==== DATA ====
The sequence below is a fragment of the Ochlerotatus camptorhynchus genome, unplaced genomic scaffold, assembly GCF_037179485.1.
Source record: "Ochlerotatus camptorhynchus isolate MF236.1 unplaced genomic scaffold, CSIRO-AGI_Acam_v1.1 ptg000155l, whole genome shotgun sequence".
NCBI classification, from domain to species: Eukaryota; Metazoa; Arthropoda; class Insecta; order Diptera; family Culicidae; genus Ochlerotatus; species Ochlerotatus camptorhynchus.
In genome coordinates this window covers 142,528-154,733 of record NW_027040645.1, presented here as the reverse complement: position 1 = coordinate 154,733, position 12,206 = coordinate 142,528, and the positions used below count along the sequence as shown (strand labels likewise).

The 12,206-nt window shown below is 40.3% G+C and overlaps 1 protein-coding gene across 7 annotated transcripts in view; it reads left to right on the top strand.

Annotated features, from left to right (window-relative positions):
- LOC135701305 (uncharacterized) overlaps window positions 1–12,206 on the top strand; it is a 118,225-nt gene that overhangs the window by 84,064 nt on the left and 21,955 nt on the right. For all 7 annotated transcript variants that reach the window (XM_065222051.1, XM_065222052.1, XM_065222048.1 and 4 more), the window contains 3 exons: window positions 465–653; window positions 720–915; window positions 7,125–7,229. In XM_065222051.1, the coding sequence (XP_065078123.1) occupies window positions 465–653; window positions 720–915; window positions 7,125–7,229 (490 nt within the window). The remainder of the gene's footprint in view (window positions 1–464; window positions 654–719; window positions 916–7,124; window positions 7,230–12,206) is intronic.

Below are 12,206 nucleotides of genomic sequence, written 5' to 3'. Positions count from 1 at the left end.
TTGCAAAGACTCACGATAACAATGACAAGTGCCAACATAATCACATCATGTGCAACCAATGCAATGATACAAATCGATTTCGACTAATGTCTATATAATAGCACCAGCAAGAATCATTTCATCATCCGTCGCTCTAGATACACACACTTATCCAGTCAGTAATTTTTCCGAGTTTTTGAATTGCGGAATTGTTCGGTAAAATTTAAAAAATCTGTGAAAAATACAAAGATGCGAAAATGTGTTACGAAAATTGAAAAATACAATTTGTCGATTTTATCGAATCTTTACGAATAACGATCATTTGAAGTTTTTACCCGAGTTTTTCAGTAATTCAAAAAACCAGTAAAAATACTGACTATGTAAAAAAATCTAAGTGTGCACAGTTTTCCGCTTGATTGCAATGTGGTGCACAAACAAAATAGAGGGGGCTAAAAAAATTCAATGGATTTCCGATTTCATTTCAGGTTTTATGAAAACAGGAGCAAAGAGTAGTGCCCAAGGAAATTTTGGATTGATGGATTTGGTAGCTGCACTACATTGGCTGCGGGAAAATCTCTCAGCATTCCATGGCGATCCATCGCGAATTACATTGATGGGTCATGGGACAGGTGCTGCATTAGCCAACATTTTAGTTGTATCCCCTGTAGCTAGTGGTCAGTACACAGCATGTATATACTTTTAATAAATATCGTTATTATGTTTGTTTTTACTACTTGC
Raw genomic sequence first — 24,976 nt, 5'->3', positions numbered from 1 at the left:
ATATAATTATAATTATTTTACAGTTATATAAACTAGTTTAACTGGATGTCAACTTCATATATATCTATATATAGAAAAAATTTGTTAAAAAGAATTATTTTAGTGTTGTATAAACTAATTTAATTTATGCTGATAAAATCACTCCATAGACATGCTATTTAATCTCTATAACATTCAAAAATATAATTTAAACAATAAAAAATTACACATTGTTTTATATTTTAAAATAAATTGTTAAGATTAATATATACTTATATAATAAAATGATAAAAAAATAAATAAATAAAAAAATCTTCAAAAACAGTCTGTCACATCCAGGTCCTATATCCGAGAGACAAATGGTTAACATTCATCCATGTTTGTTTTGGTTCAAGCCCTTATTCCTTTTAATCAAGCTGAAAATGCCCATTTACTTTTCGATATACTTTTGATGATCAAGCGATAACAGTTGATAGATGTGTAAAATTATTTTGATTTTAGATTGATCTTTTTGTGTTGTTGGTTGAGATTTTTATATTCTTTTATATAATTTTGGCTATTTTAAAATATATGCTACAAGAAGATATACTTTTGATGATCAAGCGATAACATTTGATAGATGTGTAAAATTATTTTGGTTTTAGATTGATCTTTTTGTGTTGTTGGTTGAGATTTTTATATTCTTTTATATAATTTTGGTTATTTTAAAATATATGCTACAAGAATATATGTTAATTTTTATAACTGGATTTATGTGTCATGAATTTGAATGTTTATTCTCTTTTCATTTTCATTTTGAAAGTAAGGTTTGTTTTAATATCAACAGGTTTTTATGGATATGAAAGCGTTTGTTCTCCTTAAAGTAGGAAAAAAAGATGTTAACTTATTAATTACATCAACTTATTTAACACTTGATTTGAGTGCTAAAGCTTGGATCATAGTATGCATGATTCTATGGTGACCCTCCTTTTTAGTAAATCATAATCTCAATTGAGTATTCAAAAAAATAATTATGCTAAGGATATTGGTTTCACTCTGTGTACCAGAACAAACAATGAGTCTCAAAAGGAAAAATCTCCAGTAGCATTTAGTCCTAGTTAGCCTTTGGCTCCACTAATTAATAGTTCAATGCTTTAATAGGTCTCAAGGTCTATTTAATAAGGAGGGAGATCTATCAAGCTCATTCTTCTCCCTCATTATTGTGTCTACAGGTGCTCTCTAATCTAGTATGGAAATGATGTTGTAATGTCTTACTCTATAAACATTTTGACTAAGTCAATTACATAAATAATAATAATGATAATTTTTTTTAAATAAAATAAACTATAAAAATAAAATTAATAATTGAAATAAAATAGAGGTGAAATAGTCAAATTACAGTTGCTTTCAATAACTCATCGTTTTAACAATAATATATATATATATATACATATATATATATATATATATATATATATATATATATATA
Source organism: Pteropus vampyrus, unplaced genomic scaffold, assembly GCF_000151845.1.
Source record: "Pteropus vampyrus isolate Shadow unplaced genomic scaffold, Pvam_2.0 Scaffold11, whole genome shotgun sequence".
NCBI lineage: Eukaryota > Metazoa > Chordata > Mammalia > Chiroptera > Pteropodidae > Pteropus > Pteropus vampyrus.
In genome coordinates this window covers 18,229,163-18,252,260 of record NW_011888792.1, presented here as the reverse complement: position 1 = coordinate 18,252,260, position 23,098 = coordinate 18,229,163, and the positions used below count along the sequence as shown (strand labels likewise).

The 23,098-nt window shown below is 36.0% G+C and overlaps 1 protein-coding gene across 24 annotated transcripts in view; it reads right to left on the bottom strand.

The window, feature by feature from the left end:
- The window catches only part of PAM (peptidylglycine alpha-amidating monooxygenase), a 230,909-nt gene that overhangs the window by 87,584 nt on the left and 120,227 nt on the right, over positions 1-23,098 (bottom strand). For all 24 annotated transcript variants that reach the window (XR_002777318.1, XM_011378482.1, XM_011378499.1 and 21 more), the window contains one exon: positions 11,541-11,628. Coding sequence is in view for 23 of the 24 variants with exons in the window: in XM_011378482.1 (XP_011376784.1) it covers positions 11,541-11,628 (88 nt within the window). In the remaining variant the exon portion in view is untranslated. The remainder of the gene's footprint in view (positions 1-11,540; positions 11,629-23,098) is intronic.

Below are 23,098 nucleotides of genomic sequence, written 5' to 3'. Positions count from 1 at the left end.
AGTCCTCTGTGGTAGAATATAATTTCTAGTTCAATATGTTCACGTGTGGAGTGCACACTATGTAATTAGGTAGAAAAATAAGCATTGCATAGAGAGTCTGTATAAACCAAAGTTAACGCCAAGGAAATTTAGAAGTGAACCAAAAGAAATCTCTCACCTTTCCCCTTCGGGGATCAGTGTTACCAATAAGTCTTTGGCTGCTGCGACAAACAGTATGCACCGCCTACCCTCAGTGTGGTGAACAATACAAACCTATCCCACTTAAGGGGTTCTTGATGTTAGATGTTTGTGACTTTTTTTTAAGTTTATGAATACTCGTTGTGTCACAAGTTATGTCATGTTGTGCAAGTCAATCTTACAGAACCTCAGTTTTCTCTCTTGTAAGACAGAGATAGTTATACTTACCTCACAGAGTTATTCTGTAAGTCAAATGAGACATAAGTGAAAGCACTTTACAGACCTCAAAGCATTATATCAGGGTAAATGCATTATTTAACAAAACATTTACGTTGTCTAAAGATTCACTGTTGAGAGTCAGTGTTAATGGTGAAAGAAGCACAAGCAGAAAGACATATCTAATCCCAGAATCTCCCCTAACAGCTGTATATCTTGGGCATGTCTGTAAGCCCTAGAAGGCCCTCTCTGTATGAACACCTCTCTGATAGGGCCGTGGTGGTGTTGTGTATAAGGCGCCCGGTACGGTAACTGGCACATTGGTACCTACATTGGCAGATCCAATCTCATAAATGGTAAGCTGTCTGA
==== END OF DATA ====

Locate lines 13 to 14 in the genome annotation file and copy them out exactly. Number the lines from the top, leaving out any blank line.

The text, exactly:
Source record: "Pteropus vampyrus isolate Shadow unplaced genomic scaffold, Pvam_2.0 Scaffold11, whole genome shotgun sequence".
NCBI lineage: Eukaryota > Metazoa > Chordata > Mammalia > Chiroptera > Pteropodidae > Pteropus > Pteropus vampyrus.